"I thought you said you've played this game before."
"Many, many times. I've had so many lives. I'm hundreds of years old. It's the color. It's all wrong. I travel in blue."
Gus stared at the pouting man who sat across the game board with legs folded under him and chin resting defeatingly in his hand. "Blue is my favorite color. And it's Christmas, and I'm a kid. This is my day, and I want the blue car. You're just mad that I'm winning."
"We're playing it wrong. And you're cheating! It's unacceptable, really. Didn't Mimi teach you better manners than to cheat?" The Doctor raised his eyes to Gus' and glared at him.
"I am not cheating! I'm playing by the rules of the game! You can't make up the rules for everything. Sometimes you just gotta do something by rules you don't make up, Doctor. That's what's called being a grown-up," Gus answered defiantly.
The Doctor clumsily jumped to his feet and stood with his hands on his hips. "I most absolutely can follow someone else's rules! When they aren't stupid! Why do I have to have all those kids? Maybe I didn't want little pink and blue peg kids. Did somebody else think of that before they made up these silly rules!"
River had been putting the final touches on dinner when she heard the raised voices and made her way to the den to put a lid on the boiling pots of her two children. She couldn't help but be amused by the scene, and she stood in the doorway, smiling and unnoticed, while they continued to argue.
Gus rose to his feet and stood on the coffee table in an effort to argue his point eye-to-eye. "That's why it is called 'Life'! Mimi says you just have to suck it up and deal with what you end up with. Sometimes life makes you have kids you don't want! You are living in a children's home! My dad left, remember? Not all parents want their kids but you're supposed to continue playing the game! So, sit down and spin the wheel!" Gus jumped down and resumed his place at the game, huffing and puffing stolen breaths. "You are making me so mad. Just sit down and play with your plastic babies."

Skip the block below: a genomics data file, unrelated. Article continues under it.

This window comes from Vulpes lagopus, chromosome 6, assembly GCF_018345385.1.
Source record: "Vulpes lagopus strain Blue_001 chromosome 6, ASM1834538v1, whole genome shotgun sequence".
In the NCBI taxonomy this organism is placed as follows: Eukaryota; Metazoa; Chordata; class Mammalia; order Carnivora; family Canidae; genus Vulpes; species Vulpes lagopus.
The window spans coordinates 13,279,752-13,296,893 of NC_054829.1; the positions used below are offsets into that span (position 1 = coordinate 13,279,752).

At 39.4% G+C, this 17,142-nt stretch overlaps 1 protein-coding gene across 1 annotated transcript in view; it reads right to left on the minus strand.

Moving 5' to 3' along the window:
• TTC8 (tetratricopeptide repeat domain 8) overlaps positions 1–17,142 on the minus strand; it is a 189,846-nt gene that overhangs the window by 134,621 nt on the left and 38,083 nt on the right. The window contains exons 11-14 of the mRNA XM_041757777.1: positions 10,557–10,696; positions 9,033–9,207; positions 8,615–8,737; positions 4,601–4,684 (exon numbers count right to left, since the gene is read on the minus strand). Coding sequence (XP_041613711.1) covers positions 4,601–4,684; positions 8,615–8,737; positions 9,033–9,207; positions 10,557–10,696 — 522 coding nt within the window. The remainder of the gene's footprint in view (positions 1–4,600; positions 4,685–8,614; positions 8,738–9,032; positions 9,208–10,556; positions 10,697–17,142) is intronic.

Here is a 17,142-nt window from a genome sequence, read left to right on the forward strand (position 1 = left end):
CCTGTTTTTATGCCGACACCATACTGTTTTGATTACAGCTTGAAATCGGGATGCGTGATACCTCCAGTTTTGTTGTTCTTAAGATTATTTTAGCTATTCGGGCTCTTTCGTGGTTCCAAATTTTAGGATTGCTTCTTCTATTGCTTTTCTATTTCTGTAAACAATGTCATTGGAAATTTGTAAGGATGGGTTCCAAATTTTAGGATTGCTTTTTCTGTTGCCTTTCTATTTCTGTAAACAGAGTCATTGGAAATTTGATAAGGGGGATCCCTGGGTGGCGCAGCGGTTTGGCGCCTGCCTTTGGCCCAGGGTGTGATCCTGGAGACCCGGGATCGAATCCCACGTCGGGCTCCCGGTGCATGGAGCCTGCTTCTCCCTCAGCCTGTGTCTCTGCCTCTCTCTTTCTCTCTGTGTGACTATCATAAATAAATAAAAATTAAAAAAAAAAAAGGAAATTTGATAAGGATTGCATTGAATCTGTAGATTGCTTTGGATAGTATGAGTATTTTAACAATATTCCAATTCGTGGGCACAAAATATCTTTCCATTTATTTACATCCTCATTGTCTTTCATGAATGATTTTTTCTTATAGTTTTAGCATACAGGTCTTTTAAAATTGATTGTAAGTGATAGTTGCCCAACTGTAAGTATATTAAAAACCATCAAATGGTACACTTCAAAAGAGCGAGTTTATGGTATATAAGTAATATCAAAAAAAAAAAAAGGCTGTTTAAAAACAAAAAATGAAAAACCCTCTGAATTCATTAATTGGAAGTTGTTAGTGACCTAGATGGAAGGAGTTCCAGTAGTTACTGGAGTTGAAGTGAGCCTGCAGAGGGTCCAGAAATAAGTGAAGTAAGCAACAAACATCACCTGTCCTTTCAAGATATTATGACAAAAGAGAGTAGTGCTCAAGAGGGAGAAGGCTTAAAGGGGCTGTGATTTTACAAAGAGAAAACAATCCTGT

River's smile faded as she watched the Doctor's face change from outraged to heartbroken. She crossed her arms over her chest and began rocking on her feet. Fighting the urge to shower him with comfort, she reluctantly stood still and waited.
The Doctor stared down at the child while Gus counted his money. The boy was still in his pajamas, and his hair stood randomly on end in a way that not even a hot washcloth could tame. He had somehow lost a sock in his race to the presents, so the Doctor could see the toes of one foot wiggle while the boy concentrated on organizing his bills. Gus hummed "Jingle Bells" quietly, periodically exclaiming "Hey!" and giggling to himself, having already moved past his anger with his taller friend. The Doctor felt shameful and cozy at the same time.
"I knew a kind of rubbery baby once. It melted. It was sad, really," the Doctor mumbled.
Gus reached across the game and grabbed the Doctor's red game piece. Taking out the blue and pink "children", he placed them in the blue car and returned the vehicle to its place on the board. The child looked up at the Doctor and smiled. "Okay. You can have the blue car, but you're keeping those hateful screaming babies. Hurry up and sit down before it's time to eat."
"Oh, fine," the Doctor replied, feigning defeat. He sat down and crossed his legs under him once more. "It's still my turn."
"Well, stop talking about it and spin," Gus said, his brow furrowed in impatience.
The Doctor smiled and spun the wheel, moving his car the appropriate number of spaces. He drew a deep breath and blew it out. "Gus, maybe he didn't know."
The boy took his turn and raced his tiny car along the game path. "Who didn't know what?"
"Your dad. Maybe your mum didn't get a chance to tell him about you. That could have happened," the Doctor reasoned. He was almost certain that River would bring down the hammer of Thor on the turn of conversation, but he decided to risk it. He couldn't bear the thought that Gus has vilified the father he'd never known.
Gus looked up at a solemn Doctor. "Don't you know how long babies take to make? And after a while, a girl kinda tells on herself when her belly keeps getting bigger and bigger. And it's a little town. One time I fell down the steps at the library, and the other kids knew about it before I got home. Somebody woulda told him cause Mimi said everybody liked him. He just didn't want me. But that's okay because I'm sure Mimi is better than some old dad, anyway."